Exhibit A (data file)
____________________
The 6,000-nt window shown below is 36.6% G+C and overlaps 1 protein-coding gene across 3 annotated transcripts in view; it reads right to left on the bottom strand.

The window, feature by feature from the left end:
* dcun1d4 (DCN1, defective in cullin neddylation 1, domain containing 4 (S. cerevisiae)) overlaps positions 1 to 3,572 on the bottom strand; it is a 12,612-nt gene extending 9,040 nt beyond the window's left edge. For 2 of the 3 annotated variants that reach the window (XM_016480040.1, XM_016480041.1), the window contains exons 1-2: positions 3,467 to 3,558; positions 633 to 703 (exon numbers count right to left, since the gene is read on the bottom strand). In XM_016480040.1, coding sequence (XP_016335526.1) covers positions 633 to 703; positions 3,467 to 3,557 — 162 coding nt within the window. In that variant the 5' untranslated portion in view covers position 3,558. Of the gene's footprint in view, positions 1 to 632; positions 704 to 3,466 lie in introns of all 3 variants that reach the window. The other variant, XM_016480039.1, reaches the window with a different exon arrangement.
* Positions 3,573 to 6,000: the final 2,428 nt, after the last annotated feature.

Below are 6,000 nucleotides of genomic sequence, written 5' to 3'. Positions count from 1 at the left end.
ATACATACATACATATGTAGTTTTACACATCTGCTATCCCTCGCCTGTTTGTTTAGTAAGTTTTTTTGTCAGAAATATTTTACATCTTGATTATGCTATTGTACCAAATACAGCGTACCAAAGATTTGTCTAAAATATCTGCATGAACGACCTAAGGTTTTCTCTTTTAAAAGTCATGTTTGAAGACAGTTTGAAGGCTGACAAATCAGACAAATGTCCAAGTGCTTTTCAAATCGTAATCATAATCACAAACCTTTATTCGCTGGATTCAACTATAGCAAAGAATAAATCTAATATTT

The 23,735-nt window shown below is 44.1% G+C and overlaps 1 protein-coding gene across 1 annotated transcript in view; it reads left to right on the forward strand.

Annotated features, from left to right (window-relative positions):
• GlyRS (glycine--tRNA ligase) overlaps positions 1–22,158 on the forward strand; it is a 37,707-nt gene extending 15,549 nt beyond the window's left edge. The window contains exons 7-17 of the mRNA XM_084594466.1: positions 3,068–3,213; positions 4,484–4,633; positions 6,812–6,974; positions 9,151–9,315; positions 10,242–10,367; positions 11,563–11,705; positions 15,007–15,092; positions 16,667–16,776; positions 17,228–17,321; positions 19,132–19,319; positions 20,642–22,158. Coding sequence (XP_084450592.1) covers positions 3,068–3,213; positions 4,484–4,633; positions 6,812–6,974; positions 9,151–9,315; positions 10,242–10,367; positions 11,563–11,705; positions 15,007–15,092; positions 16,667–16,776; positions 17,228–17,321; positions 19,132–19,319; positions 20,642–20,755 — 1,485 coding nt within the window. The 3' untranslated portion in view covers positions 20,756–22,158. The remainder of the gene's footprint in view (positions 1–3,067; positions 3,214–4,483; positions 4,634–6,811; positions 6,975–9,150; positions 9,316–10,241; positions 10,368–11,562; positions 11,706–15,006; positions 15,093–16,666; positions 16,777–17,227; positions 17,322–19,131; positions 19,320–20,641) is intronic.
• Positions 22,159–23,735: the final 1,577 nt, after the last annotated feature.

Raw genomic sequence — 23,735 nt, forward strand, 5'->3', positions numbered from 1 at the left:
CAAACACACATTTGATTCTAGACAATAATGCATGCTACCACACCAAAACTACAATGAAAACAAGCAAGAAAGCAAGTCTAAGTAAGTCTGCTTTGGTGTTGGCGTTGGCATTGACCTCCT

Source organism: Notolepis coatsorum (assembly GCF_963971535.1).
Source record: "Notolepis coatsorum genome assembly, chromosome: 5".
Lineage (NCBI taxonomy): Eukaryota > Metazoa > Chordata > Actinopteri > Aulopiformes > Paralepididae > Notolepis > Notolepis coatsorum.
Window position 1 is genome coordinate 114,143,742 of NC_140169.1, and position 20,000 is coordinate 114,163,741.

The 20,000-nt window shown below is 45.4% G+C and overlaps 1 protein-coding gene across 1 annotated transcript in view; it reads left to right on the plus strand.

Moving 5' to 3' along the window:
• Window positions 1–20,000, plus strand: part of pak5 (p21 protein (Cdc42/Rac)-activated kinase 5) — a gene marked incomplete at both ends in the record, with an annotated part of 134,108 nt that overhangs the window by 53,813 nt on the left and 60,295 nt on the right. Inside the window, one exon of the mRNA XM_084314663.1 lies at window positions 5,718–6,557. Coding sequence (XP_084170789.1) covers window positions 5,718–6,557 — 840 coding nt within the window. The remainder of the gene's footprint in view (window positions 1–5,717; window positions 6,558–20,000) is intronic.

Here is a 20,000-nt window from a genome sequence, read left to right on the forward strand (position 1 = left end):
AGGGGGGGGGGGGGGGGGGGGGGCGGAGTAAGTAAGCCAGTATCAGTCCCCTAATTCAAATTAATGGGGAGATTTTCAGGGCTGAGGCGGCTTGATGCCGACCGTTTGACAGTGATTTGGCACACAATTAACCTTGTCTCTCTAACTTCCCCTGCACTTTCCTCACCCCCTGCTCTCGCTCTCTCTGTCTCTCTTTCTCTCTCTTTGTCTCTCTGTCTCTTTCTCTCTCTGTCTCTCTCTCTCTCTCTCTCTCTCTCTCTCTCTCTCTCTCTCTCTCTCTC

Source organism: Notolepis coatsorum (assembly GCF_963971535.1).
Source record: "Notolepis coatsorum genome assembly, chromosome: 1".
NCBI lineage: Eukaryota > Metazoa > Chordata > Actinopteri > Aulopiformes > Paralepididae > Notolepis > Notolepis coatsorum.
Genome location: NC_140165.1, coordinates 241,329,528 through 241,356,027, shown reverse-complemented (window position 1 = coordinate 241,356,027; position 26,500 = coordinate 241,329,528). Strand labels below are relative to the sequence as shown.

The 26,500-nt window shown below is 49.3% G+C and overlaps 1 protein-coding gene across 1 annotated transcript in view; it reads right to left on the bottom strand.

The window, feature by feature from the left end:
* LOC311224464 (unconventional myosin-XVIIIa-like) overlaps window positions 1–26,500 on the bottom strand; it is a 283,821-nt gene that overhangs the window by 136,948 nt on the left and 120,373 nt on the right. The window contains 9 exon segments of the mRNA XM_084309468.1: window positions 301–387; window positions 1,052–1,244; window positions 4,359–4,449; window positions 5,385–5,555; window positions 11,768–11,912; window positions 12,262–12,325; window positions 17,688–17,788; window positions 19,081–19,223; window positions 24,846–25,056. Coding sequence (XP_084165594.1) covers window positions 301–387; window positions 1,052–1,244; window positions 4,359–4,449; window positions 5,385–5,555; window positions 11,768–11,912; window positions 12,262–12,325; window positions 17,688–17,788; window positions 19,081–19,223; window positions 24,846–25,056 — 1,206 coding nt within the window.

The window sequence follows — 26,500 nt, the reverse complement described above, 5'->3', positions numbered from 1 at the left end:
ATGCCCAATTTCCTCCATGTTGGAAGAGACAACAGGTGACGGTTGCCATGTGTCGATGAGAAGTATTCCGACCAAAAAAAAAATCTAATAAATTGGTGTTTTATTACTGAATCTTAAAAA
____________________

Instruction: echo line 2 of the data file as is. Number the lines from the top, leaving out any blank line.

The window, feature by feature from the left end: